Content warning: This story contains details some readers may find distressing.
Despite the headlines fading, the family of missing Aboriginal man Jeremiah Rivers are continuing the fight for answers.
Jeremiah Rivers, known as Jayo, was last seen near Wilsons River over 20 kilometres south of Noccundra in Queensland’s remote far west on the morning of October 18.
Mr Rivers was travelling to Darwin from Balranald in the New South Wales Riverina region accompanied by six other men.
According to his family, the men were travelling with two large vehicles that were towing trailers loaded with quad bikes.
The 27-year-old is one of eight siblings and hails from the Kimberley region of Western Australian and the Northern Territory.
On November 4, Queensland detectives took over Mr Rivers’ case, and classing it as a criminal investigation.
Speaking to media, Detective Acting Superintendent Stephen Blanchfield said the investigation is considered “suspicious” and that it was “out of character” for Mr Rivers to wander off.
Now, almost six weeks since he was last seen, questions remain about Mr Rivers’ location.
Mr Rivers’ Aunty, Brenda Garstone, spoke to National Indigenous Times.
“We know they got as far as Noccundra and everything went pear-shaped from there,” she said.
“There are a lot of unanswered questions.”
Ms Garstone alleged that as of last week, only four of the six men that had accompanied Mr Rivers’ had been interviewed by police.
Superintendent Blanchfield, speak to media on November 4, had noted that “evidence and inquiries to date have indicated some of the information” they had was “not consistent”.
“It’s suspicious because there are a lot of things that don’t necessarily make sense to us,” he said.
“They’ve provided some versions to us and some of the inquiries we’ve conducted as a result of those versions are not quite matching up.”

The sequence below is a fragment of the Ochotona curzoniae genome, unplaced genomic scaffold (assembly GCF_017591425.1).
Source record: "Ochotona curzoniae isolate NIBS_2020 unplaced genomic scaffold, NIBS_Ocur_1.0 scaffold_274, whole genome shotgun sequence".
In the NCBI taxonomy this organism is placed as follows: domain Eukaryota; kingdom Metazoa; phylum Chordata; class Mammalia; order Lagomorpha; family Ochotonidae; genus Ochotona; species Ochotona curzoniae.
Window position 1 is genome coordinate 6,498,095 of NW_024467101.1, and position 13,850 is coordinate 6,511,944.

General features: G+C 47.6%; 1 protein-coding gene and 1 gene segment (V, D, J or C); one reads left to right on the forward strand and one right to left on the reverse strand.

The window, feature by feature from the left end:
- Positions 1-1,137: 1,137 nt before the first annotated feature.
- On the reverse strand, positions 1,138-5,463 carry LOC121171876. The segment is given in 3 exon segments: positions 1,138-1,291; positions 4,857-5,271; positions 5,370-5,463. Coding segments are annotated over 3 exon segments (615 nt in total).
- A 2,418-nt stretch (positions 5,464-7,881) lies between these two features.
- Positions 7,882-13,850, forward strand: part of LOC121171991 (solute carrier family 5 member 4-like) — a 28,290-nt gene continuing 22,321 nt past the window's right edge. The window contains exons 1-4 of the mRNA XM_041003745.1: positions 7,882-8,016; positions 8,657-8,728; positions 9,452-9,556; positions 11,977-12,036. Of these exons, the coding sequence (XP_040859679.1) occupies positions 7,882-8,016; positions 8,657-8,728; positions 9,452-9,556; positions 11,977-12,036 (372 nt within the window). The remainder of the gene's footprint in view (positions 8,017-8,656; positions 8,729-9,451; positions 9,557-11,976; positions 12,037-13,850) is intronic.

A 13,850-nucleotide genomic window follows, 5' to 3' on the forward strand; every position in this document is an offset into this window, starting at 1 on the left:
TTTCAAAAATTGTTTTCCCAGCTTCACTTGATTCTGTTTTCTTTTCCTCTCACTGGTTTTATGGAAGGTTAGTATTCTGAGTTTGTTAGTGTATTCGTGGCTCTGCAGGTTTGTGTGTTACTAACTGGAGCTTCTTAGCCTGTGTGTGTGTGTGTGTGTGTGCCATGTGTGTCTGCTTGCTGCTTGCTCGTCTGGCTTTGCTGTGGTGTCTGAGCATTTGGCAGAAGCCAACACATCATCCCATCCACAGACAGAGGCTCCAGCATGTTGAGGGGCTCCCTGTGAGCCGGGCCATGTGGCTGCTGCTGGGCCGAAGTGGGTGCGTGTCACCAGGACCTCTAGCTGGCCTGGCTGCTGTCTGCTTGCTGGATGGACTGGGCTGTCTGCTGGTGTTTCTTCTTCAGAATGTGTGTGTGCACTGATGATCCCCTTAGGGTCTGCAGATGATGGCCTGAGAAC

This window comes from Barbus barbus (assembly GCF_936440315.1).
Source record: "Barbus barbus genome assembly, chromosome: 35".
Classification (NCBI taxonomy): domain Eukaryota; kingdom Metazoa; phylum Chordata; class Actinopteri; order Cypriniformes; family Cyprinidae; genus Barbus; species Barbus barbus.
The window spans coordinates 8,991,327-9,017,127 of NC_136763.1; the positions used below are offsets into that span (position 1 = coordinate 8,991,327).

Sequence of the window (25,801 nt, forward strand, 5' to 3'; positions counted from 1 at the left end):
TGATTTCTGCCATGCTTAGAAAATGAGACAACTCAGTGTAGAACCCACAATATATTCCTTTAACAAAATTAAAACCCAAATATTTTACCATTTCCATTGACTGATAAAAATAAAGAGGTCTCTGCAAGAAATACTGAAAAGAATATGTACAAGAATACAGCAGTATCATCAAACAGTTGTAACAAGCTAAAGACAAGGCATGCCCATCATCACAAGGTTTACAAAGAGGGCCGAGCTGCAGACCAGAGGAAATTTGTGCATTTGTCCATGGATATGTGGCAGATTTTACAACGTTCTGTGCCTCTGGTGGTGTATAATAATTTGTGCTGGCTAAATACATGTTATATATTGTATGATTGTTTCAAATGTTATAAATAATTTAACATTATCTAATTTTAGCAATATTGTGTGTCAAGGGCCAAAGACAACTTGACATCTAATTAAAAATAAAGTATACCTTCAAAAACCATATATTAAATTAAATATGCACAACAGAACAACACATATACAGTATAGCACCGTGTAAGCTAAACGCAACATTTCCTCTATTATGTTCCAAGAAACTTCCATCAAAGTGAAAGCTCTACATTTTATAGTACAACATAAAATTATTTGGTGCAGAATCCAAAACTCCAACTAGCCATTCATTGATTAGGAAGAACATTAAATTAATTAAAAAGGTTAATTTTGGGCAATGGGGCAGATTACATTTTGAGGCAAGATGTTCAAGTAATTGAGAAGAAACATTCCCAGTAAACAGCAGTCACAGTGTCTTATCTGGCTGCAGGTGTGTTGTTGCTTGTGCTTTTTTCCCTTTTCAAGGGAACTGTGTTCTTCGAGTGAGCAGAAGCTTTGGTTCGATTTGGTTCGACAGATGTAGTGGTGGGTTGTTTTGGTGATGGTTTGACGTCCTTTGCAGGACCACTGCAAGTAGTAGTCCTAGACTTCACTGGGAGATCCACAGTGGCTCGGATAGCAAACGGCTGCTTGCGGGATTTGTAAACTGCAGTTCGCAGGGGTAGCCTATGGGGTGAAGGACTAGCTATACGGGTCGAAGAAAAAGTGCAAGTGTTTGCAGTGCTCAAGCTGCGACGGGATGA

Ms Garstone, who had travelled from Halls Creek in WA to Queensland to be with her family, said it was suspicious that her nephew was the “only person of the group to go missing”.
“They are saying that the stories of the fullas they spoke with are all inconsistent,” she said.
“So, what does that say?”
The family, who have been left largely in the dark, have noted the huge inequity in responses by authorities.
“The police have kept the family out of it. They’ve just told us it’s an investigation and that they can’t expose it,” said Ms Garstone.
“What stands out for me now is that it is inequitable.”
On October 21, a non-Indigenous man was reported missing in remote central Queensland.
NSW Police, SES and multiple aircraft took part in the search, with 41 Australian Defence Force personnel joining the search party on the ground.
“The way they provided their response for us was a ‘backyard response’,” said Ms Gartsone.
“They put together a rough little volunteering group, they had station resources, they had emergency SES people. They had hardly any real forensic mob involved.
“But when you look at what they did for that white man that went missing. It was totally different.”
Queensland Police told the National Indigenous Times, that when the vehicle was intercepted by police near Noccundra only “two traveling companions” were present.